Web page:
Scholarship has been a core driver of my practice as an empowered educator for as long as I can remember. One of the earliest clearly defined influences on my career as an academic scholar was the late Pat Bailey from Laurentian University. She and Craig Duncan inspired me in the third year research courses. I entered the BScN program with the goal of being a Nursing Professor. Their enthusiasm for research, evidence-based approach to education and genuine care for their students made a lasting impression on me as a future educator. I strive to be as inspiring and passionate as they were. It is in their class that I knew I wanted to be a researcher. This passion for high-quality research translated well into my Masters at Laurentian and continues to fuel innovative and evidence-informed decision making in my daily practice. Students and faculty who know me will tell you that I am truly passionate about research and scholarship.

Defining Scholarship

Many definitions of scholarship exist. Honestly, the variety can be confusing sometimes. These definitions share a common thread: learning systematically and sharing findings publicly. (PS: I came up with this definition before watching the video in the extend module so it is encouraging to see that the experts in the video agreed.)

Some things that resonated with me from the module include:

The Purpose Drives the Methodology

I firmly believe that the research question or purpose needs to drive how it is answered. One statement that caught my attention was questioning how one decides on their methodology. I agree that expertise should play a role in how we determine what questions we will ask. However, we should not shy away from asking questions that we need to learn how to answer. When possible collaboration with people that complement your areas of expertise actually helps to grow your skills as a researcher. Refining the question so it is feasible is important. It is also critical that how it is being answered is congruent with the question. It really bothers me when I see people trying to use incongruent data to “prove” a point. Before even trying to answer a question a lot of thought needs to be put into the data being gathered. Will you get the kind of data you need to answer your question? If you don’t have the skills or resources to answer the question you wanted to – consider what component of that question you may be able to answer and start small. The video below expands on the need for a congruent and pragmatic research question.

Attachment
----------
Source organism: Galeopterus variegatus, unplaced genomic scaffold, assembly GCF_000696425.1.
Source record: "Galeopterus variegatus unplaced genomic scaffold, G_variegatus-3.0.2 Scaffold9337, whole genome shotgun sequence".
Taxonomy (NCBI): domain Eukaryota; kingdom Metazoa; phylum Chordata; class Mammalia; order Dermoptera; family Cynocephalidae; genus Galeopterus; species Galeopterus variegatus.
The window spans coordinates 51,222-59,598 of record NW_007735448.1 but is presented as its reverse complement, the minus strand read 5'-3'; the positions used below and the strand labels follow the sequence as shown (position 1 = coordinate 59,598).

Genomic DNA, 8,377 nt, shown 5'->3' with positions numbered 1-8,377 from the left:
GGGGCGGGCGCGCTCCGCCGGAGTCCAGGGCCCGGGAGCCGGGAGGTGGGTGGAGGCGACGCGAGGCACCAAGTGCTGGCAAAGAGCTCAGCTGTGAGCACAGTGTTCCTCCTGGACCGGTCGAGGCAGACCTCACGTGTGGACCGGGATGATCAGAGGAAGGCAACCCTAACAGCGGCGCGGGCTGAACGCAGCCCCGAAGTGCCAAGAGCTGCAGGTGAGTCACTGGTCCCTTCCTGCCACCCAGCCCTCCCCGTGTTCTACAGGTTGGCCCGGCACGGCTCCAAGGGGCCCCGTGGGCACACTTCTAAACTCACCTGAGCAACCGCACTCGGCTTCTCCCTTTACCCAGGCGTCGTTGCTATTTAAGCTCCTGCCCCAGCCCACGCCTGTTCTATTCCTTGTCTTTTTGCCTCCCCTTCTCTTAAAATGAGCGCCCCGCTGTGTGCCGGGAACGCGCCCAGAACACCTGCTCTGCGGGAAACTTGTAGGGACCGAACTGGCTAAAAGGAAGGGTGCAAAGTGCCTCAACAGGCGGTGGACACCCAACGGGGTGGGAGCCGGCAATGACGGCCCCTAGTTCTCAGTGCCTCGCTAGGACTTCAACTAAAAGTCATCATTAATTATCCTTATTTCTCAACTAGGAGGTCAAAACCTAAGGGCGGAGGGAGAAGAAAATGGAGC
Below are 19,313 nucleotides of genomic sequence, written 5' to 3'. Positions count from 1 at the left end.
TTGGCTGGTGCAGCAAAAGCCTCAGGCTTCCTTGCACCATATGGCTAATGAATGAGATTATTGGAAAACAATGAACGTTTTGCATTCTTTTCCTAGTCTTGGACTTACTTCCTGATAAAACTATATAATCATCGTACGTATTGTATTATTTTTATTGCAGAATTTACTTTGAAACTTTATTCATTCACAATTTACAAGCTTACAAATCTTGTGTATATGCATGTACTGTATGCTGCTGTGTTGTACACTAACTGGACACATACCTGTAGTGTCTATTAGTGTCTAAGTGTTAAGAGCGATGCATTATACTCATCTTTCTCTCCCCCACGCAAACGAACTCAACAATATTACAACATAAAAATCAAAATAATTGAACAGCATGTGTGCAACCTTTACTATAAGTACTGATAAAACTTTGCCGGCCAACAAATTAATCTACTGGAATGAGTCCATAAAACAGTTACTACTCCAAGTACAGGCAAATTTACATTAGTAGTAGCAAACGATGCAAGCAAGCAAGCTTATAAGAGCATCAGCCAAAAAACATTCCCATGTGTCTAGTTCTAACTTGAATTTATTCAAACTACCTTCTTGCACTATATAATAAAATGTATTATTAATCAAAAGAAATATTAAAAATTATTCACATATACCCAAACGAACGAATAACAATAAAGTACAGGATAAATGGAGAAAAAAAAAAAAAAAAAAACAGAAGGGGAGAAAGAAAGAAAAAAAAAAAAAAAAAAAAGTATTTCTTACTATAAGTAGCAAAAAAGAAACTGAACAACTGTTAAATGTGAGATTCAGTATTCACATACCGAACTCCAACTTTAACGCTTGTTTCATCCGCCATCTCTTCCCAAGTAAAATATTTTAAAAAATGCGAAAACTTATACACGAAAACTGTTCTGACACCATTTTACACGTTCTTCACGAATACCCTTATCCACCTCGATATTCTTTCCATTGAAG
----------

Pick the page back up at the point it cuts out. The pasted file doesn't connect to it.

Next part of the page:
This video is about constructing a clear purpose statement for a research study.

Impact is Important

Scholarly activities need to have an impact. I 100% agree. For educators it all comes back to the impact on student learning. Constantly gathering data and listening to student voices is important even in refining the formal question. There is often a fine line between gathering data for quality improvement purposes and public scholarship. I believe that starting with informal quality improvement helps to make sure we as researchers do not waste our time investigating something that makes no difference on student learning. Having said that, I also think that finding out that something we thought made a difference in our teaching actually is a waste of time is incredibly valuable. Constantly questioning the impact of what we do is important if we are going to improve the learning experience of students in our classes.